We were fortunate to take a boat tour of Pictured Rocks National Lakeshore while we were there, and wow. I'd heard it was amazing, and it lived up to its reputation. We were out on Lake Superior on a flawless summer day. The sky was cerulean and the scenery was just amazing. I couldn't quite get over how beautiful the water was. It was extremely clear - like something you'd see in the Gulf Coast only somehow prettier. We spent three hours viewing Pictured Rocks, and it was definitely something I'd recommend for everyone.






On my last morning in Munising I decided to run west away from town (and with hopes of a flatter course). The flatter course was not to be, but the scenery was tranquil. It was so quiet - the only thing I could hear was my breathing and feet pounding the pavement interrupted only by the rare early morning passing car. This time of year the trees were brilliantly green. Living in a city it is rarely quiet. I grew up in the country, and it's been a long time since I've heard such quiet. It was comforting and eerie all at the same time.

Munising is a great attraction. People come from all over the world to see Pictured Rocks, and that alone is worth the drive. We didn't eat out in Munising, but our meeting was catered by Sydney's, a local restaurant. The white fish was incredible, and their breakfast of French toast with delicious whipped cream was amazing. 

My family lives south, and generally when we travel we head in that direction. But every time I'm in the UP there's something that hooks me. It reminds me a bit of West Virginia with its small, charming towns, hilly terrain and natural setting. The main difference is we don't have one of the Great Lakes in our backyard in WV. It's really very beautiful, and it seems to me like you've all got a road trip to plan. Pack your running shoes!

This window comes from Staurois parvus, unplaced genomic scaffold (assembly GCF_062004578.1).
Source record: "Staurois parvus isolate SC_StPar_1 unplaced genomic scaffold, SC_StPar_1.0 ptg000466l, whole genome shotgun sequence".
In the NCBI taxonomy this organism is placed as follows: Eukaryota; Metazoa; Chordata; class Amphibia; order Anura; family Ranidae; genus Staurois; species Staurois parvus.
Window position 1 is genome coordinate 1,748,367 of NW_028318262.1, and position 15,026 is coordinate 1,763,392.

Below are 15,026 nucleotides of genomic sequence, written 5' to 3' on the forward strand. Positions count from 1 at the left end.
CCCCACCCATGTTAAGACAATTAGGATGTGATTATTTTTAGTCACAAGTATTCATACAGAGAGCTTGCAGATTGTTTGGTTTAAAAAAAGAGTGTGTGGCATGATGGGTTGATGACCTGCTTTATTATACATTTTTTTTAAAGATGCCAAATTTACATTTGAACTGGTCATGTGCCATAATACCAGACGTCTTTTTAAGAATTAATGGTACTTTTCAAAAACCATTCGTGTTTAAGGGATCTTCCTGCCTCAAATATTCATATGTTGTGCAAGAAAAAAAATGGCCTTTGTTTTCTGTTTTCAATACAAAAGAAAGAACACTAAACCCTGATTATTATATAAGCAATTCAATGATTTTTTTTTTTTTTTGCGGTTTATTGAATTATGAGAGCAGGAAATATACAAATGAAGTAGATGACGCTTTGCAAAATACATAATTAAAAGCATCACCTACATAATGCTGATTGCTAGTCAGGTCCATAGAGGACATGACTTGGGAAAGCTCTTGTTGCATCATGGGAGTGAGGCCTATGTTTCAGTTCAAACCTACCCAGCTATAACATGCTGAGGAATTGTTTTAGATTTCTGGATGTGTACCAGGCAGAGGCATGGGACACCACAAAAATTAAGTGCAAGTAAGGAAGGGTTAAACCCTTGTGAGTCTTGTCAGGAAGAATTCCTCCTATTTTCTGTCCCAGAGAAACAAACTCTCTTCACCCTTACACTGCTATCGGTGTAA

Thursday, June 7, 2012

Addicted to hardware

I think any runner gets it - we like bling. Hardware. Medals. If a race has a good medal, I may do that race just to add it to my collection. Not all medals are created equally, and a good medal can make a huge difference in a ace. When I finished the Double Bridge Run 15k in Pensacola, Florida in February, I walked around aimlessly in the finishing area looking for medals. When I realized we weren't getting one, I was not happy. I didn't reach my goal time, the course was light on spectators, AND I didn't get a medal? Unacceptable.

I admit - my first half marathon spoiled me a bit in the medal department. In 2006 I ran my first half, the Nike Women's Half Marathon, and runners receive a Tiffany necklace. There are guys in tuxes at the end handing out those glorious little Tiffany blue boxes, and even with all my IT band pain it made my day.  I wear that necklace all the time. Best. Medal. Ever.

Cute guys in tuxes? Check.
Tiffany necklace? Awesome.
In the six years, one (well two-ish with Green Bay last month) full marathons, 10 half marathons, one 15k, and a bevy of 5ks and 10ks, I find myself looking forward to the medal and really wanting it to be nice. They are really hit and miss. My best medal (after San Francisco) is the medal from the 2010 Detroit Marathon. It's so unique, SO Detroit, and I just love it.

Awesome medal from the 2010 Detroit Marathon
The medal from this year's Lansing Half Marathon reminds me of the Detroit one, and I really like that one too.  

Modeling the medal from the 2012 Lansing Half Marathon
 I particularly like being surprised by a 5k or 10k that has a medal. It's unusual, but it's really fun to get more medals. We've also discovered that our Golden Retriever enjoys wearing medals. He seems disappointed when we take them off. It's not just about me people - it's about the dog!

The Murphster modeling my 2011 Capital City River Run Half Marathon medal
The medal from the Cellcom Green Bay Marathon this year is pretty solid as well.  Granted we only got through 15 miles before they called the race for the heat, but I was not leaving  Wisconsin without a medal around my neck.



It's always disappointing to do a race and get a chintzy medal. It shouldn't be...I realize that. But who doesn't like a little bling after a long run? Let's be honest...we all do. What's your favorite medal?

Tuesday, June 5, 2012

Being the Hare

I've come to grips with the fact that I'm never going to win a race. I don't do it for winning - I do it because I enjoy doing races particularly in a new place. That being said I've gotten progressively faster. My first half marathon in 2006 was in 2:35. My PR in April was 2:02. My first 5k was run in 29:50. My PR is 26:00. You get the idea. After shaving nine minutes off my half marathon PR in April, I decided I should break the two hour mark this past weekend. It didn't quite go as planned...

That's me - on the right.